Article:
Samsung Pay works on more merchant machines than any other option, but it’s competing in a very contested market against Apple and Google.
Samsung recently announced the U.S. launch of its mobile-payment service called Samsung Pay. The service allows users to make payments from their Samsung handsets at supported credit card machines. Samsung noted that its technology supports more credit card machines than Apple Pay and Google’s Android Pay. The claim was the first salvo in what is expected to be a long battle not only with competitors, but also traditional payment methods.
Mobile wallets have grown in popularity thanks to Apple Pay, which launched in 2014 The market was further boosted this year by the launch of Android Pay. Some of the world’s largest retailers, have formed the Merchant Customer Exchange (MCX) consortium to build their own mobile wallet, called CurrentC, which is slated to launch next year.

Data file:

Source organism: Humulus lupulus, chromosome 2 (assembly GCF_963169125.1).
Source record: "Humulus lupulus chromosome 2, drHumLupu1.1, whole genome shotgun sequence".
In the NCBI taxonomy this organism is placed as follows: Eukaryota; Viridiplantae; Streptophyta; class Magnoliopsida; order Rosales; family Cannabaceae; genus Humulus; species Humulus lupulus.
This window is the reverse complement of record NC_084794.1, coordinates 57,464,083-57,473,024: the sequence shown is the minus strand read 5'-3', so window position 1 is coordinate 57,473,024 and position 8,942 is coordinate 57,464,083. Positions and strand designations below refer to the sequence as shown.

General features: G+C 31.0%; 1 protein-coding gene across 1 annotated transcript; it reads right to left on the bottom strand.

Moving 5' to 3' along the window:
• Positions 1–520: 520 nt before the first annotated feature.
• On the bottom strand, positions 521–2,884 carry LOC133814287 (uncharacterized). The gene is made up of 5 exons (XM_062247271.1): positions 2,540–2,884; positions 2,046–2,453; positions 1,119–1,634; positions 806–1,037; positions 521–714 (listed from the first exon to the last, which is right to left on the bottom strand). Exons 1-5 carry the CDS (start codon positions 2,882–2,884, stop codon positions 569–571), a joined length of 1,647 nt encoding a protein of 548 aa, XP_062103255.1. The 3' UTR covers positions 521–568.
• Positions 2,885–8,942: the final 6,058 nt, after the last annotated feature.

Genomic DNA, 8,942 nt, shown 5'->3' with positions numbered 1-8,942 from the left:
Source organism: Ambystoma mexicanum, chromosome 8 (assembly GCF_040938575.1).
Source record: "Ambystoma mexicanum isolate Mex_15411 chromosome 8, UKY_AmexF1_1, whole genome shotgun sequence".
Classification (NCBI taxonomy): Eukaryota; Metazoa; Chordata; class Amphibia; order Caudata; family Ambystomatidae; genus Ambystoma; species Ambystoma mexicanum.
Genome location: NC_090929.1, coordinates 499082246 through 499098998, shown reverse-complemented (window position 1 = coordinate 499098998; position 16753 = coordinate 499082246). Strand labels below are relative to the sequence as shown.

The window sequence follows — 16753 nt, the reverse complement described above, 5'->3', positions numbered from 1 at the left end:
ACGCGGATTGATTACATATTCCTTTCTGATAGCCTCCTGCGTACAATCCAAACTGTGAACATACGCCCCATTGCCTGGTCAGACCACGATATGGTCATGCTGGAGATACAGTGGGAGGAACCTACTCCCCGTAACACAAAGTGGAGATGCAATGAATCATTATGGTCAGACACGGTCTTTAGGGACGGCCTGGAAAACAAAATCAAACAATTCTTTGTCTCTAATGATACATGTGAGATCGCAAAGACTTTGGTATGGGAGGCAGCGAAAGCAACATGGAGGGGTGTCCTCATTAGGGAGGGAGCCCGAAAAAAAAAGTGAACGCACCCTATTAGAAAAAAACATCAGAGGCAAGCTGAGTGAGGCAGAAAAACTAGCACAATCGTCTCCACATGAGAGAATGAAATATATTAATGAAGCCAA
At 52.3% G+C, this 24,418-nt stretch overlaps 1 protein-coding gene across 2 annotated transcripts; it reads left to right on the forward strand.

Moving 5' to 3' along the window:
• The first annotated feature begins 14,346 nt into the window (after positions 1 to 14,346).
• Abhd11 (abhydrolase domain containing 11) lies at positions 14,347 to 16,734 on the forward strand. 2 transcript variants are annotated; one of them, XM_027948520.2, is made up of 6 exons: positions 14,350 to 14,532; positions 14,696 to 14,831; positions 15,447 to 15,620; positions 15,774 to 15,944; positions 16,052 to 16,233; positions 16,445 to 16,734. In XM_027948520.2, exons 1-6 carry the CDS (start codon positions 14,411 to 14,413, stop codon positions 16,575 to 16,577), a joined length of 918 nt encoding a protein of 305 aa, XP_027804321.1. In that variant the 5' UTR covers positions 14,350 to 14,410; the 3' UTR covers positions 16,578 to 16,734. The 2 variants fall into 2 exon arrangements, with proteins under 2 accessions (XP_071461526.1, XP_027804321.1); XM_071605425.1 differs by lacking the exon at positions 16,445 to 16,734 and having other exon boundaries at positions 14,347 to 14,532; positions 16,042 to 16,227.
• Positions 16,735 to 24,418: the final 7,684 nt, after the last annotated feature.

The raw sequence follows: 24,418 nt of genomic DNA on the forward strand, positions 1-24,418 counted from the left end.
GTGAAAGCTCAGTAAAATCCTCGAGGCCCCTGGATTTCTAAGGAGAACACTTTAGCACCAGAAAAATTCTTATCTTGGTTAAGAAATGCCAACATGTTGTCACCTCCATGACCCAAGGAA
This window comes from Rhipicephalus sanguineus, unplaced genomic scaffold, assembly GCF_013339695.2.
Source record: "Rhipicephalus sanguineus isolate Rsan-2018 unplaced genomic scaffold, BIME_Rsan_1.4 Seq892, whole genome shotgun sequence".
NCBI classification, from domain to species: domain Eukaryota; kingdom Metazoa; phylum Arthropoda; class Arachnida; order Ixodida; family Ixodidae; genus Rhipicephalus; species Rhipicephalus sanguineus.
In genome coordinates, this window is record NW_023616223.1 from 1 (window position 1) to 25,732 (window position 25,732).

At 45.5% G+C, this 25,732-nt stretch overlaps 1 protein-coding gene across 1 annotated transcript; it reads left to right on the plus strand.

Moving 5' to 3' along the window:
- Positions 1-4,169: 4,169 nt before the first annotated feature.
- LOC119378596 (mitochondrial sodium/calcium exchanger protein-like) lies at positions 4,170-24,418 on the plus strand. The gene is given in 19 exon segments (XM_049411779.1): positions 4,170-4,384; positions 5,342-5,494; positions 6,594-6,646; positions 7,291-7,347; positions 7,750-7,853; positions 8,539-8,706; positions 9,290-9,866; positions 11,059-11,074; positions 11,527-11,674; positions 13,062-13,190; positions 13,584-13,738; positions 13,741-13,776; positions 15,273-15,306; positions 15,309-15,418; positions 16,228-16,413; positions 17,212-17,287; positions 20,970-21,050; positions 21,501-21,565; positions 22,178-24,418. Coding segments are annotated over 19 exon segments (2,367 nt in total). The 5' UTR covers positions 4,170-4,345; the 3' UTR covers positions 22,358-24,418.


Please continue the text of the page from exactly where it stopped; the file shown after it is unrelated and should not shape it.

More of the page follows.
Mobile wallet technology uses near-field communication chips in smartphones to let users make payments remotely. Mobile wallets store user credit cards and once a user makes a purchase, a unique identifier code is sent from the smartphone to the receiver. The payment is made and the credit card number is never shared with the merchant.
“Mobile wallets like Apple Pay, Android Pay and PayPal intend to consolidate all payments across all channels into one easy-to-use, secure, portable payment method,” IDC Financial Insights research director James Wester said. “It’s intended to make payment anywhere convenient.”
Trillions of pounds are spent each year in commerce. By offering mobile wallets, companies—like Samsung, Apple, and others—can get a small slice of each transaction made through their services. If mobile wallets take off the revenue opportunities are massive.
“The physical wallet will at some point be replaced by something in the digital world,” Penny Gillespie, research director at Gartner said. “At the moment, however, digital payments on mobile are being used in small scale in many places, ranging from emerging countries with cash-only infrastructure to well-banked markets with and without credit.”
The mobile wallet market is still in its fledgling stages, Gillespie said, adding that so far, “most consumers appear uninterested in mobile payments and few retailers accept them—relatively speaking.”